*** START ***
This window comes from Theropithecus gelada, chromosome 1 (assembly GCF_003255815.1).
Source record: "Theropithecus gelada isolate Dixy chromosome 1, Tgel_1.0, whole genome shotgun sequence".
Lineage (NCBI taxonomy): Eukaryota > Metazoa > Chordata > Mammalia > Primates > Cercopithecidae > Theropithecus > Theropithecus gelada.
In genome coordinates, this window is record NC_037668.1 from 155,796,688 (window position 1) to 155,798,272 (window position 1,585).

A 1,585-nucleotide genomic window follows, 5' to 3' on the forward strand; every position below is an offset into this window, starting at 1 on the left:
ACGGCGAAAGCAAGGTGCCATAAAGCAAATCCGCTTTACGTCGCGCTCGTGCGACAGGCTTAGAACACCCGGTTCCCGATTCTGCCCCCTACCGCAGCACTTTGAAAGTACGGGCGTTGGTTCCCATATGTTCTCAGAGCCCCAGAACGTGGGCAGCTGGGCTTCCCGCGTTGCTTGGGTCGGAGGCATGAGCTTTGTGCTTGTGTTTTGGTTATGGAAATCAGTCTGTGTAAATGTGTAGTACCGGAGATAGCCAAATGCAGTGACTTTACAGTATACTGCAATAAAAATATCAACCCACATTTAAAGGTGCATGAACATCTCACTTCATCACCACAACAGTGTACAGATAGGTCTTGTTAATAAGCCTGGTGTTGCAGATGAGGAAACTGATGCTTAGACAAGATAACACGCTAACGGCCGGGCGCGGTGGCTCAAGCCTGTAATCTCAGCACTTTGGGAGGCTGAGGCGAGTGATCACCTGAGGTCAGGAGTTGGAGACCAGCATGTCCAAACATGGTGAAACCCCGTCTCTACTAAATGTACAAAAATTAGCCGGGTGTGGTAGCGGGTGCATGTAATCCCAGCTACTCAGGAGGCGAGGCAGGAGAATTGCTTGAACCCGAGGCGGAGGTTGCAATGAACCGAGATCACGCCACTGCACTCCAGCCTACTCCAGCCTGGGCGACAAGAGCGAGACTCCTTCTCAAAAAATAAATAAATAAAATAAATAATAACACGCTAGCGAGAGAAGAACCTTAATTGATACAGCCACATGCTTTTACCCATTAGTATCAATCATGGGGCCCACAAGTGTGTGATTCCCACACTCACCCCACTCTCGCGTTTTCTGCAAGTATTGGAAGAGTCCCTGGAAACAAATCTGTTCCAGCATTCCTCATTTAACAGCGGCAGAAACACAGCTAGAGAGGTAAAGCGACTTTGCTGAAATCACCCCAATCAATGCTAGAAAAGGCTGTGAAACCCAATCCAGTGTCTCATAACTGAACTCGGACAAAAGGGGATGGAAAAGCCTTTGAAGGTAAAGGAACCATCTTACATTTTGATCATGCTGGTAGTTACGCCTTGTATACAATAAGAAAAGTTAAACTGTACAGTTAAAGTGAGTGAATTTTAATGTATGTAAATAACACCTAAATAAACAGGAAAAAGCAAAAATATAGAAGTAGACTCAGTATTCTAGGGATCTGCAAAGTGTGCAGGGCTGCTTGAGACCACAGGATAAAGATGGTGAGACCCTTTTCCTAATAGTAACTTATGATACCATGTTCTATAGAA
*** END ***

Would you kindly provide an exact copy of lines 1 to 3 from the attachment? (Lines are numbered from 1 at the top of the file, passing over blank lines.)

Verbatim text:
This window comes from Theropithecus gelada, chromosome 1 (assembly GCF_003255815.1).
Source record: "Theropithecus gelada isolate Dixy chromosome 1, Tgel_1.0, whole genome shotgun sequence".
Lineage (NCBI taxonomy): Eukaryota > Metazoa > Chordata > Mammalia > Primates > Cercopithecidae > Theropithecus > Theropithecus gelada.